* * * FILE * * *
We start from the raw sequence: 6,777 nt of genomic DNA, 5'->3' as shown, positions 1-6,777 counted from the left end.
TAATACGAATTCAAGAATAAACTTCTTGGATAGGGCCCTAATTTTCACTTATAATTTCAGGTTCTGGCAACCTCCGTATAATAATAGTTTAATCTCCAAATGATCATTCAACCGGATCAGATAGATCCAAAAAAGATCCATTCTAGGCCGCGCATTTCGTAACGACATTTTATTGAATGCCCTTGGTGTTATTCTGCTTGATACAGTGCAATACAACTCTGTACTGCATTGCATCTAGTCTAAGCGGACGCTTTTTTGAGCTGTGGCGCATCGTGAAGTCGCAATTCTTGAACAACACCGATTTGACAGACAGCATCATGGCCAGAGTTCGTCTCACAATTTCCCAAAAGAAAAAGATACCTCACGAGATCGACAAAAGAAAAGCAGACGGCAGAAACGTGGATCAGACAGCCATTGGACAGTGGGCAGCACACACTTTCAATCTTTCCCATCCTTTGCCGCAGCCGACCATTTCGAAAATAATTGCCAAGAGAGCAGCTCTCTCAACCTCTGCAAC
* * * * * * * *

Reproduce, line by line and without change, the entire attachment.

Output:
We start from the raw sequence: 6,777 nt of genomic DNA, 5'->3' as shown, positions 1-6,777 counted from the left end.
TAATACGAATTCAAGAATAAACTTCTTGGATAGGGCCCTAATTTTCACTTATAATTTCAGGTTCTGGCAACCTCCGTATAATAATAGTTTAATCTCCAAATGATCATTCAACCGGATCAGATAGATCCAAAAAAGATCCATTCTAGGCCGCGCATTTCGTAACGACATTTTATTGAATGCCCTTGGTGTTATTCTGCTTGATACAGTGCAATACAACTCTGTACTGCATTGCATCTAGTCTAAGCGGACGCTTTTTTGAGCTGTGGCGCATCGTGAAGTCGCAATTCTTGAACAACACCGATTTGACAGACAGCATCATGGCCAGAGTTCGTCTCACAATTTCCCAAAAGAAAAAGATACCTCACGAGATCGACAAAAGAAAAGCAGACGGCAGAAACGTGGATCAGACAGCCATTGGACAGTGGGCAGCACACACTTTCAATCTTTCCCATCCTTTGCCGCAGCCGACCATTTCGAAAATAATTGCCAAGAGAGCAGCTCTCTCAACCTCTGCAAC